Your brain plays a role in how well, (or not) you poop. If you’ve ever lived through a nerve-wracking or mortifying experience, you might know the feeling of bolting to the bathroom, cheeks fully clenched, to do an emergency number two. It’s an unseemly subject, I hear ya. But the fact is that people get diarrhea when they’re nervous, and for those who live with anxiety as a mental health condition, gastrointestinal issues are a pretty common physical symptom.

(Cue soapbox moment of me calling for the normalization of anxiety poops!)

If your digestive system goes off the rails at the first sign of trouble — even if it’s worry about toilet trouble that elevates your anxiety — it’s a good idea to stay on top of why that happens or what your triggers might be so you can keep things under control. We asked professionals about how to cope when anxiety has your gut in a knot, and here’s what you need to know. 

How Anxiety Impacts Your Gut

ICYMI, bodies and brains are one interconnected unit. “The entire gut is lined by the enteric nervous system (ENS), which is your ‘second brain’” explains Dr. Amol Sharma, Associate Professor of Gastroenterology and Hepatology at the Medical College of Georgia. “The ENS interacts constantly with your gut environment, microbiome, and brain.” 

So what happens to your gut during stress, when your brain is in fight or flight mode? Dr. Sharma notes that blood is diverted from your gut which changes the pattern of secretion of hormones and fluids, and can slow or speed up transit through different portions of your gut. These chemical signals are your body’s natural laxative which can send you to the bathroom ASAP, or keep you blocked up.

“Some people have predominant rapid transit of their small bowel, leading to diarrhea (i.e. think of a nervous kid before the exam who has the runs),” Dr. Sharma says. “Others have predominant slowing of transit through the colon leading to abdominal pain and constipation (i.e. think of the office worker who constantly has more responsibility than they can handle).”

For people with anxiety and depression, serotonin is a hormone that also plays a key role, because those conditions are associated with altered levels of serotonin. Greater than ninety percent of the body’s serotonin is produced by the gut, and as such any alterations in serotonin signaling may be responsible for IBS symptoms, re: diarrhea, constipation, bloating, gas pain and any other gnarly stuff.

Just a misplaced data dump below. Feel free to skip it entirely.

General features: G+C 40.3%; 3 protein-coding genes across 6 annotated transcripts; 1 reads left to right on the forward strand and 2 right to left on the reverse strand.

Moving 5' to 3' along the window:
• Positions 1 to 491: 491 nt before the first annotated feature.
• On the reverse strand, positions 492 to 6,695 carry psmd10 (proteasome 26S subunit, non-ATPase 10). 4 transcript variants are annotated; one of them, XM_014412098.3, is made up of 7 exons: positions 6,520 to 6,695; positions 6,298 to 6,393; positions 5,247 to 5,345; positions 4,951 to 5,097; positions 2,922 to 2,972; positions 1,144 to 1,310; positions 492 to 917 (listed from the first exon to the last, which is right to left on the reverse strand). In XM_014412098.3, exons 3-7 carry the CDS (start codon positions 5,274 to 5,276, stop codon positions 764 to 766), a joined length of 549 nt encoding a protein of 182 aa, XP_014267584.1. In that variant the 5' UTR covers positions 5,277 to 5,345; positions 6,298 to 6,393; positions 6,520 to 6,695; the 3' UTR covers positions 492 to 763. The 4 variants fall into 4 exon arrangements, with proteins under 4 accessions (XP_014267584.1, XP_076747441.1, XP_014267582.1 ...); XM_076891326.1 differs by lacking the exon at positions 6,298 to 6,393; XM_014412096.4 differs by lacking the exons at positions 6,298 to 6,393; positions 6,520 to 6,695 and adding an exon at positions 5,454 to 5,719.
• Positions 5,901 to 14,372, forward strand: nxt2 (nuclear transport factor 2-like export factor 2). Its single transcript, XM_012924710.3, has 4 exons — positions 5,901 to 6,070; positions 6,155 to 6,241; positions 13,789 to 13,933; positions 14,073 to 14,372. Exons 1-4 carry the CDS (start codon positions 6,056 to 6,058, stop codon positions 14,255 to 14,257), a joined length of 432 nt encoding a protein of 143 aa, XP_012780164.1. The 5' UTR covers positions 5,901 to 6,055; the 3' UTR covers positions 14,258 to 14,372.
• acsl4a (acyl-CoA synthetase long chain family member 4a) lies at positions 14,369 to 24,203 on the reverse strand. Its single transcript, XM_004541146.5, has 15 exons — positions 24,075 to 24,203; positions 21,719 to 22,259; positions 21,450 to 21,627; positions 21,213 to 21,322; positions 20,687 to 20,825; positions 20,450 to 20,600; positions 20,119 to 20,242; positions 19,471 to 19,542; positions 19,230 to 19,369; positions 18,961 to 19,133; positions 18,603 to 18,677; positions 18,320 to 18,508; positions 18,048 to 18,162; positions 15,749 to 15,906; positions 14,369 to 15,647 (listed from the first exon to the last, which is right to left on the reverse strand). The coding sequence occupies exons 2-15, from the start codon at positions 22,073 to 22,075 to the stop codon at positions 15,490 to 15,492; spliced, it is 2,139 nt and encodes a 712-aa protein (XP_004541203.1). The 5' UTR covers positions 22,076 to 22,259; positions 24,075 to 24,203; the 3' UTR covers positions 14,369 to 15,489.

Stop Those Anxiety-Triggered Poops For Good

After you’ve relieved yourself in the restroom, you’re probably able to continue on with your day like nothing happened — but what about the next time? 

If you’re experiencing occasional stress poops, there’s no need to worry because it’s a pretty common issue for people. Keep in mind, though, that your poop is an important indicator of your overall well-being — so if GI symptoms persist and start to impact your life on a deeper level, there are a few steps you can take to manage them. You don’t have to be a passive victim to anxiety diarrhea! 

“You may be able to find an effective, internal solution through yoga, mindful meditation, or with the help of a cognitive behavioral therapist,” Dr. Sharma says. Specifically related to IBS, he also notes that mindfulness practice has proven more effective at managing symptoms than low-dose prescriptions of neuromodulators for anxiety and depression, including common selective serotonin reuptake inhibitors (SSRIs) like Prozac, Celexa, Lexapro and Paxil.

Mindful meditation is a helpful tactic because it basically halts your stress response, stopping your body from triggering any accompanying physical reactions (like a diarrhea attack). Some other soothing ways to manage anxiety might look like breathing exercises, sipping on calming tea, or reaching out to loved ones when you need a little extra support.

Ken Goodman, producer of The Anxiety Solution Series, emphasizes that stomach distress worsens and persists when you are fearful of the symptoms and try to stop them. “Anxiety sufferers can reduce their distress over time by accepting what they can’t control and focusing on living their life,” Goodman says. “Eating healthy, deep breathing, guided meditation, exercise, and talking about the source of one’s anxiety will also help.”

Getting help for your anxiety will make a big difference on physical symptoms, which means talking to a mental health therapist and discussing treatment options is a good first step. If you make changes and nothing improves (if your gut is still causing all kinds of unpleasant stuff like diarrhea and cramps in an unlivable way), it might be time to see a healthcare provider who can offer some other suggestions for treatment. 

A version of this story was published June 2020.

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